Aisha Bahadur

GroundUp

An insightful analysis on the current debates in South Africa to have a national minimum wage and its implication to the wider working class. 

VOA News

Former Botswana President Ian Khama is well known for disregarding the established etiquette amongst Africa’s political elite that turns a blind eye to the pursuit of self-interest by fellow leaders in the name of diplomacy. He repeatedly called for Zimbabwe’s former President Mugabe to step down and openly criticised him. On the surface it seems that Khama’s moral grandstanding can be justified given Botswana’s reputation for good governance and economic stability. Yet looking back at the de...read more

cmmb.org

Despite more than a decade of externally funded water and sanitation infrastructure projects in Lusaka, the city’s slums are the epicentre of the most recent cholera outbreak that still lingers six months after the first case was reported. The government’s heavy handed response to this outbreak has added insult to injury for poor communities living in, what is referred to in politically correct parlance as, peri-urban areas. It is the poor that suffer the indignity of sanitation and water ina...read more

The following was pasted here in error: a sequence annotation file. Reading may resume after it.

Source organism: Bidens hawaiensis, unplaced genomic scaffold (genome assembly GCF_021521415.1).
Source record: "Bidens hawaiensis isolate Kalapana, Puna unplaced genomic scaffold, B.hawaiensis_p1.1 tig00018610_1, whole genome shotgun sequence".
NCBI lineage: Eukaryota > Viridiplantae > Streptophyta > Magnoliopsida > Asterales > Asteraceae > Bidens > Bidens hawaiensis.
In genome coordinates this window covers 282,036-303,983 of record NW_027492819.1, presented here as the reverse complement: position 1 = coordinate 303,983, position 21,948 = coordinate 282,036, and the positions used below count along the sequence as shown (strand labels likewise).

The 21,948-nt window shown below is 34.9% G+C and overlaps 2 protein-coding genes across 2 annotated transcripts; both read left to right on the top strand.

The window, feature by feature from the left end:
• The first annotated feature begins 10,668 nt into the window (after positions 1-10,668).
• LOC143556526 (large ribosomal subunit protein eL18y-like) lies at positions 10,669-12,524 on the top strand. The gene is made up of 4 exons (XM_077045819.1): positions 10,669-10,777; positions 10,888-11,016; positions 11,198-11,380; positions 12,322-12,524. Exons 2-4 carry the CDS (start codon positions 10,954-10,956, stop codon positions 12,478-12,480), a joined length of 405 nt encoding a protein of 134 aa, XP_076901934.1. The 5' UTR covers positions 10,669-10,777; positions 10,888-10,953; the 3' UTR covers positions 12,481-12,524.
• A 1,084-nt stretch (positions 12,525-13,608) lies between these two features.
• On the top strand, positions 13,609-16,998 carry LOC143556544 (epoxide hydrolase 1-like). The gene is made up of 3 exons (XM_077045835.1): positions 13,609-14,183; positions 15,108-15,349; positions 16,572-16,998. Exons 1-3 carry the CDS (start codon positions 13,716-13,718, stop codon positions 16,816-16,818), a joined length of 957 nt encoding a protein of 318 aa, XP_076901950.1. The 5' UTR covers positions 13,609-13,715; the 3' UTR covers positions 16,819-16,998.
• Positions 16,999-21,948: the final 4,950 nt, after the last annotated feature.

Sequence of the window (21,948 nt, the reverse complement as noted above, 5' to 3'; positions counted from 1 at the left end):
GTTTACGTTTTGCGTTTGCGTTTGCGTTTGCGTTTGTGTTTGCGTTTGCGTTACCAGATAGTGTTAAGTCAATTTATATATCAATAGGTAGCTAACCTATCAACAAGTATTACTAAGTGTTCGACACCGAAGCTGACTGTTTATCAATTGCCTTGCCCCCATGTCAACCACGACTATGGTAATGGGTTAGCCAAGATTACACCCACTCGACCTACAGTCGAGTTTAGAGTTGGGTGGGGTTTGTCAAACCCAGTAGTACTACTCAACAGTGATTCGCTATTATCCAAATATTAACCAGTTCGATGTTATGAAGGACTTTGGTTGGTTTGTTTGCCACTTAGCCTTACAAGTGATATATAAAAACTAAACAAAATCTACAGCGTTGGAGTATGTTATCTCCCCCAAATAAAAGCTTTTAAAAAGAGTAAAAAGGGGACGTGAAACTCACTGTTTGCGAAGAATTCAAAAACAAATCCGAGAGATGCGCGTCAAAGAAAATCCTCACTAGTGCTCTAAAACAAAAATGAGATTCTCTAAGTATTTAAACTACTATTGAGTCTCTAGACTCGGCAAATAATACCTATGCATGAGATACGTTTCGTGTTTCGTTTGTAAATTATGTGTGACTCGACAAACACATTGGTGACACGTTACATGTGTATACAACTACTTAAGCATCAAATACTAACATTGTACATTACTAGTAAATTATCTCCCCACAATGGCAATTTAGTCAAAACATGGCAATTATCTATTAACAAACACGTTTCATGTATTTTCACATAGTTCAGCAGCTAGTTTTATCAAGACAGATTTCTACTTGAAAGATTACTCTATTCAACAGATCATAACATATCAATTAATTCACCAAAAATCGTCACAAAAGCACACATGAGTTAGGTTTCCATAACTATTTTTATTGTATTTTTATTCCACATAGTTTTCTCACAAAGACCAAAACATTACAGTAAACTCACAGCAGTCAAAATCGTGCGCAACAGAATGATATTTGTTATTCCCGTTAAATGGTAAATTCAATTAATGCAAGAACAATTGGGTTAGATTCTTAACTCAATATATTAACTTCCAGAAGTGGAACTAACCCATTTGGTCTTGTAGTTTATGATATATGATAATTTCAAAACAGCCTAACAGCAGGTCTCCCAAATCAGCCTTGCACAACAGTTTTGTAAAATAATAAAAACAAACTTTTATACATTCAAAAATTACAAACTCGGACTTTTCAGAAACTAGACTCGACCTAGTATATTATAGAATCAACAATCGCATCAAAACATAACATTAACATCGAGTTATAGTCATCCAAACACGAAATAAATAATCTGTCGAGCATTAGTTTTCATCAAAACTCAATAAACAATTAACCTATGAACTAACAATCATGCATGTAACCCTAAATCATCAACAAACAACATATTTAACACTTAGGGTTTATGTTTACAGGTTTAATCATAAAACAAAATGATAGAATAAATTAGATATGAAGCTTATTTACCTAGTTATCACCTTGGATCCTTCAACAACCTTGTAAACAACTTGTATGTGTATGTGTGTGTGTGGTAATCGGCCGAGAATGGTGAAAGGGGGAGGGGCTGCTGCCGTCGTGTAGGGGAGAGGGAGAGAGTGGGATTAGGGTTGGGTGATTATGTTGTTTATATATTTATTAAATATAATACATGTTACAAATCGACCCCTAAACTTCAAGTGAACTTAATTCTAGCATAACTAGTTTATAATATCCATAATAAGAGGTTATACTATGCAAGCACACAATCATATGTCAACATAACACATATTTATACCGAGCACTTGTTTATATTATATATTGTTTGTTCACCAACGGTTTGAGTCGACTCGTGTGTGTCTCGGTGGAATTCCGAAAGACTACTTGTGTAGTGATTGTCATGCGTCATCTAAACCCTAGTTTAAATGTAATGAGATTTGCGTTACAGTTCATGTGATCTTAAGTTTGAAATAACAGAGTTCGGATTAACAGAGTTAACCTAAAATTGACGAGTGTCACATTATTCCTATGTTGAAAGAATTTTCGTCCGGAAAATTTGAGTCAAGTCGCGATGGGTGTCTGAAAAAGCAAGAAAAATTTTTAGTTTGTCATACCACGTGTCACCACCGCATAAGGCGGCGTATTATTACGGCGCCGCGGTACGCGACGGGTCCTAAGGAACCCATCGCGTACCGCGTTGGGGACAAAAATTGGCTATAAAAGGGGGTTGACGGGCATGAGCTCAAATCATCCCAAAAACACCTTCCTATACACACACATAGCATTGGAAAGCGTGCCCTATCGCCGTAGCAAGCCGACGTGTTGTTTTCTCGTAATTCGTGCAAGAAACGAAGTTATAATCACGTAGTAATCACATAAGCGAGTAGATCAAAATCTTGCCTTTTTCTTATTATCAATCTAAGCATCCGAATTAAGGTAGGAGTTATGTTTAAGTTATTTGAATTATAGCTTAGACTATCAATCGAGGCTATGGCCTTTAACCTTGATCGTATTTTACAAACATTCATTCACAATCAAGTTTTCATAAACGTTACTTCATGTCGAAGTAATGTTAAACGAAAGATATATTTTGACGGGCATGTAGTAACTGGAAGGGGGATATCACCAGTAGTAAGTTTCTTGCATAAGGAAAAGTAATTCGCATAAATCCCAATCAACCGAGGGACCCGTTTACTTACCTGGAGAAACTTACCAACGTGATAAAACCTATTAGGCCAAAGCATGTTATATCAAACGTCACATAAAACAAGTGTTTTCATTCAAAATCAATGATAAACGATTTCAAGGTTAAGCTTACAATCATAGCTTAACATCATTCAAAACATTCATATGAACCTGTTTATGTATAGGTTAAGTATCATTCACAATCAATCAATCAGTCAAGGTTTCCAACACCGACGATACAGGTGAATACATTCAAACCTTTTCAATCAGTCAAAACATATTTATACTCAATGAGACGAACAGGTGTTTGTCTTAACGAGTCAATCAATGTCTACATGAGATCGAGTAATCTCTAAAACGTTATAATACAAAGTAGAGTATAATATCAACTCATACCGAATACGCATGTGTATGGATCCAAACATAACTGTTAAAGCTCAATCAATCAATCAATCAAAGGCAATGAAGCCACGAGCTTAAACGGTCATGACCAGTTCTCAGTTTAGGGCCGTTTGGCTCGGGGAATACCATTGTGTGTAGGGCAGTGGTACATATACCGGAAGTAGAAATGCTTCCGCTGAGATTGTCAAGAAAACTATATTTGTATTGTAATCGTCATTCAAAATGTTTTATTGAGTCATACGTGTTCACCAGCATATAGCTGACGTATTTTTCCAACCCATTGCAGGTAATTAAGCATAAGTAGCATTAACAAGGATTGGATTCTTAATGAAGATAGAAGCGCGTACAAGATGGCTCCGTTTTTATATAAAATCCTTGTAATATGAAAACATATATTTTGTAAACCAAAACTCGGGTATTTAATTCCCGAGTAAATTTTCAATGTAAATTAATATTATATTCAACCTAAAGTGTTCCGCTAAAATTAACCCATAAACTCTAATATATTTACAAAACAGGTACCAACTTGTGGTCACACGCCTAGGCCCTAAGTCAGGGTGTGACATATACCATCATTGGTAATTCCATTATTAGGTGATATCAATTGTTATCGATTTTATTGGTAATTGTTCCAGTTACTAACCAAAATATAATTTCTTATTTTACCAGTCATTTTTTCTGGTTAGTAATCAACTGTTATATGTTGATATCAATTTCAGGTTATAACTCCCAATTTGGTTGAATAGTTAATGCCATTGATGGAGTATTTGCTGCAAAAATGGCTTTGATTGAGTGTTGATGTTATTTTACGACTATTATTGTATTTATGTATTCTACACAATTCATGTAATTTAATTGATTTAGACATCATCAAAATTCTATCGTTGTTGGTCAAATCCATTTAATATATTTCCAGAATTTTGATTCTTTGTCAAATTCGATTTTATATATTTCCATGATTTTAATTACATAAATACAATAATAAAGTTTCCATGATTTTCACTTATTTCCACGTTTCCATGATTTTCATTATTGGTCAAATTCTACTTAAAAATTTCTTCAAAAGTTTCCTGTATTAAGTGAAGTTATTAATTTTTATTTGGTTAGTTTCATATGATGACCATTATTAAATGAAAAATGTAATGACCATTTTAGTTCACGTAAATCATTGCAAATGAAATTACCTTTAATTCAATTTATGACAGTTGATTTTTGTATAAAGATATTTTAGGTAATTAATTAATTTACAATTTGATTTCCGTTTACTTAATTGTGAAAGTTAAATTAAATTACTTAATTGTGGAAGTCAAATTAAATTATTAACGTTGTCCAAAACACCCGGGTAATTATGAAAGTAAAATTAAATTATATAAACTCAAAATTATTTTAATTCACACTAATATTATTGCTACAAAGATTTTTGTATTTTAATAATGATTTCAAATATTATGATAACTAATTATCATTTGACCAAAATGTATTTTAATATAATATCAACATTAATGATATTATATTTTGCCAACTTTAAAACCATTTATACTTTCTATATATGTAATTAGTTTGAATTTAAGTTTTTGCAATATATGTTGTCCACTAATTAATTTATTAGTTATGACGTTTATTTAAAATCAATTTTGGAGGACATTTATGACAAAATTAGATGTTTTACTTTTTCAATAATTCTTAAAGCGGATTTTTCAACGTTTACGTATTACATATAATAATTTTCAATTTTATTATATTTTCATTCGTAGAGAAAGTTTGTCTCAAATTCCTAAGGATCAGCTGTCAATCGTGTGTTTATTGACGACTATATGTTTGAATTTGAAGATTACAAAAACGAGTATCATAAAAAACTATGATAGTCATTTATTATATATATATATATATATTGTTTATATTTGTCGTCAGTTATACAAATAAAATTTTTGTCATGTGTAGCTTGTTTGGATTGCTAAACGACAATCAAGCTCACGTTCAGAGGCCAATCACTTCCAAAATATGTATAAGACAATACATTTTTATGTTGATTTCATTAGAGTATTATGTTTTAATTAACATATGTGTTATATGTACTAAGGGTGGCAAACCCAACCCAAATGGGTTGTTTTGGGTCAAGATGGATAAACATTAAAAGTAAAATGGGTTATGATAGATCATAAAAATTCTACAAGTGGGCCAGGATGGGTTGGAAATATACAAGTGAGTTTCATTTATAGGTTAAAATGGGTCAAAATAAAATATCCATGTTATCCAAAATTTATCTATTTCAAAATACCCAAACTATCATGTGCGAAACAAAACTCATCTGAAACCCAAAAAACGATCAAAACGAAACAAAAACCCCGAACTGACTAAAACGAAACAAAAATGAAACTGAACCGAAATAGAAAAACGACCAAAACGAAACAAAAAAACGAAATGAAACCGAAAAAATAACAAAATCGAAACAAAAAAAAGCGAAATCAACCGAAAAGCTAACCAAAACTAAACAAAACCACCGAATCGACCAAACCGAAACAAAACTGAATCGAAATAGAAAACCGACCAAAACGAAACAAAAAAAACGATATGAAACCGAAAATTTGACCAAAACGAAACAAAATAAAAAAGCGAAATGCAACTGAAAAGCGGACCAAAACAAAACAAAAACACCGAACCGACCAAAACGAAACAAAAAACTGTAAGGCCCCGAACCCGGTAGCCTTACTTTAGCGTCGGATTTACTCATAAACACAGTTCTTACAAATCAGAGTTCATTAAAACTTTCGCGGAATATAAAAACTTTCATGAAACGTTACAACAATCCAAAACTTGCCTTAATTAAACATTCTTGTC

Sputnik International

The controversial announcement by the African National Congress that land will be expropriated without compensation has raised contentions on land reform in South Africa. Land is symbolic of the discontent at post-apartheid transformation but it is real agrarian reform to improve income and livelihoods that is desperately needed for the black majority that are living below the poverty line. 

CBC.ca

Africa has become a dumping ground for used clothes from the West where it often costs more to dispose of clothing than to export it. This has had a negative impact on local economies and the dignity of Africans. Domestic capital in the industry and the domestic consumer market has been decimated in many African countries.

Africa News

The crisis in Cameroon continues to fester without much international concern about serious human rights violations. With his close ties to France and his support for the American-led war against Boko Haram terrorism in the north of the country, President Paul Biya may ignore local pressure. But the conflict between the French-speaking and English-speaking parts of Cameroon will not simply vanish.